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What is Extreme Fear and Anxiety?

Fear and anxiety can be difficult for both your cat and your family. A loss of appetite or destructive behavior could lead to illness or injury for your four-legged friend. The fear and anxiety can also cause your cat to become aggressive towards other pets and members of your household.

Cats experience extreme fear and anxiety when a situation becomes too much for them to handle. A stressful situation can bring on feelings ranging from mild fear to anxiety. A current situation, fear of the unknown, or memory of an event can trigger these feelings in your cat.

Symptoms of Extreme Fear and Anxiety in Cats

Your cat may display the following symptoms due to feelings of extreme fear and anxiety:

  • Hiding and withdrawal
  • Excessive grooming
  • Excessive vocalization
  • Changes in appetite
  • Weight loss or gain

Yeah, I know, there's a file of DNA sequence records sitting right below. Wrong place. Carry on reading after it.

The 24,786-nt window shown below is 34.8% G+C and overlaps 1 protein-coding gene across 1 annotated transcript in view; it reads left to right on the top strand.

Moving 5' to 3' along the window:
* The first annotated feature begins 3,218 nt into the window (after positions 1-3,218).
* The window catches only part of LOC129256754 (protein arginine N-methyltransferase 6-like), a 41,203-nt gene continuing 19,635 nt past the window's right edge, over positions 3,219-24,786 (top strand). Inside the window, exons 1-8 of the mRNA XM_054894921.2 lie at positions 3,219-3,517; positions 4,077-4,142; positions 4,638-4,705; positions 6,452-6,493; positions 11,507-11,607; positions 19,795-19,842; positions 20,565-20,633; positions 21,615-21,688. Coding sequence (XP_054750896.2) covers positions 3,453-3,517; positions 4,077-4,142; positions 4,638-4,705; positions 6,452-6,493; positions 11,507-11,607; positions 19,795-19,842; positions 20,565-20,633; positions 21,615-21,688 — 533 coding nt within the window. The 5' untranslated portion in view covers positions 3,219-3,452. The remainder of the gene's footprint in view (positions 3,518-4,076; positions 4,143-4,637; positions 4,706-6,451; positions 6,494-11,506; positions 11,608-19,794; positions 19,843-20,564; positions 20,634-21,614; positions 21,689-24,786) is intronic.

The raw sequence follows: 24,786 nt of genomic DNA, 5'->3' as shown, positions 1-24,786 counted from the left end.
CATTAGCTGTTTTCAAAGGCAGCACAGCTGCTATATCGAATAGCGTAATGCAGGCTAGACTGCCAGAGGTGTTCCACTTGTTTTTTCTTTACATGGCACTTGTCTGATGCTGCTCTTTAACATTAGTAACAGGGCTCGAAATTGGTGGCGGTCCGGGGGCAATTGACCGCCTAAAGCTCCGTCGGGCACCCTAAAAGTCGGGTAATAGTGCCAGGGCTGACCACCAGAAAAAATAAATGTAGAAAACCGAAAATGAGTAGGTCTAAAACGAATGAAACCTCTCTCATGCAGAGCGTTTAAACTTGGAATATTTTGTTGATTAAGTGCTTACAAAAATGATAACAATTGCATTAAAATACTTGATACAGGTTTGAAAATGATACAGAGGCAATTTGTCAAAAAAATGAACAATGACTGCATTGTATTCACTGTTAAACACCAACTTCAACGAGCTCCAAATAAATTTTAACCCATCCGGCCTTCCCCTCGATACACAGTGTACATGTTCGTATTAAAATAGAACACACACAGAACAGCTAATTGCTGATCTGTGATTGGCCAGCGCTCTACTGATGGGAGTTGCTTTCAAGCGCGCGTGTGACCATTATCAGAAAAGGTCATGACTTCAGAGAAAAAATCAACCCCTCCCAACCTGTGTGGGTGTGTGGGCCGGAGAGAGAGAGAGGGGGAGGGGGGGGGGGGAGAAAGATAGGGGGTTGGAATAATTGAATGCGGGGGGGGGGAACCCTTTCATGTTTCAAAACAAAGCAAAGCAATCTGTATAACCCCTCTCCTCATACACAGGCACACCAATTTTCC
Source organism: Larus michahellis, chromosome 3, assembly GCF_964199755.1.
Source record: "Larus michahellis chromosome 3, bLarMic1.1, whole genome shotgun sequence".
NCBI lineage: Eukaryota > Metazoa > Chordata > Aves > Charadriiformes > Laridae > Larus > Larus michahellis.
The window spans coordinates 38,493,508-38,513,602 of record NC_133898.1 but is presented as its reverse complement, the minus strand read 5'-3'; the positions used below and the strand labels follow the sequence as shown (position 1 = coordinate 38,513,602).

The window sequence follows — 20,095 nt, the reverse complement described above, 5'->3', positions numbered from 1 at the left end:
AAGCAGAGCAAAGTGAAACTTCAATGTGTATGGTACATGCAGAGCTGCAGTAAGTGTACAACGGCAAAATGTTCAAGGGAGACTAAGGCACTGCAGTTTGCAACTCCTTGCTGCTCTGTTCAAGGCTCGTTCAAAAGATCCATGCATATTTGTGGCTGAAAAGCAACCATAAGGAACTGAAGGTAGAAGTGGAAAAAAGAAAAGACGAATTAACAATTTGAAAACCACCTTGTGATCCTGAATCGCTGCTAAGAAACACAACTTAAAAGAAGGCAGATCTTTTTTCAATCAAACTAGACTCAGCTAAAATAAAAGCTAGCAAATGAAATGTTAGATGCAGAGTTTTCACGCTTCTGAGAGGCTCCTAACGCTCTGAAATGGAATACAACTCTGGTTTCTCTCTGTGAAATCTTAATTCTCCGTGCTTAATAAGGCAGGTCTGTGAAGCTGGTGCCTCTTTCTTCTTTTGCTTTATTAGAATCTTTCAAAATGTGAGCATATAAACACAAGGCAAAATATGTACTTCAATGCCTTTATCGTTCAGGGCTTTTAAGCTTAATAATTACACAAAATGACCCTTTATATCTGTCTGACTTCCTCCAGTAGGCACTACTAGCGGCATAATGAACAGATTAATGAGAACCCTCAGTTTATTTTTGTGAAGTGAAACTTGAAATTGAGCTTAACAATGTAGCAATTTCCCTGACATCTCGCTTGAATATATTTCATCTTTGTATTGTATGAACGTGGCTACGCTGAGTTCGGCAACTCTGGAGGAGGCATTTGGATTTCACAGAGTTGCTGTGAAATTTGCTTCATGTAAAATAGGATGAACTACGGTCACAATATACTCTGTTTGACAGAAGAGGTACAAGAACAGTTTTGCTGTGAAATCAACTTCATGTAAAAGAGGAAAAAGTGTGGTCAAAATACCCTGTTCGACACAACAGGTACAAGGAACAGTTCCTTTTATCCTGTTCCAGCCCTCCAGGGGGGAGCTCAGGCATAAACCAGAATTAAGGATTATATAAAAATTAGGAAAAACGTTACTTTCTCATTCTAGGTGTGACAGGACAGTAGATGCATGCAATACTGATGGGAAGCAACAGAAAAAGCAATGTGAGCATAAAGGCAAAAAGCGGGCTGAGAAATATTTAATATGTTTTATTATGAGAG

• Depression or lethargy
  • Visible shaking or trembling
  • Soiling or spraying around house
  • Aggressive or destructive behavior

Causes of Extreme Fear and Anxiety in Cats

Extreme fear and anxiety can be caused by a variety of situations. You may notice a change in your cat due to the following causes:

  • Illness or injury
  • Separation anxiety
  • Traumatic experience
  • Loud or startling noises
  • Changes in household
  • Unfamiliar people, animals or environment
  • Roughness from people
  • Bullying from other animals
  • Car or plane rides
  • Confinement, such as sitting inside a crate or carrier
  • Lack of social environment
  • Unclean litter box

If your cat is sick, injured or does not feel safe, they may start displaying the clinical signs of extreme fear and anxiety.

Diagnosis of Extreme Fear and Anxiety in Cats

It may be difficult to take your cat to the veterinarian when they are displaying signs of fear and anxiety. However, your veterinarian needs to make sure the symptoms are not related to another health issue. Your veterinarian will talk to you about their symptoms and medical history. You should also expect to discuss any events that may contribute to their fear. You can help your veterinarian make an accurate diagnosis by writing down the symptoms and behavior changes your cat is displaying.

There is always a chance an illness, injury or toxic exposure is the cause of their fear and anxiety. A physical exam and blood test can identify or rule out another health condition.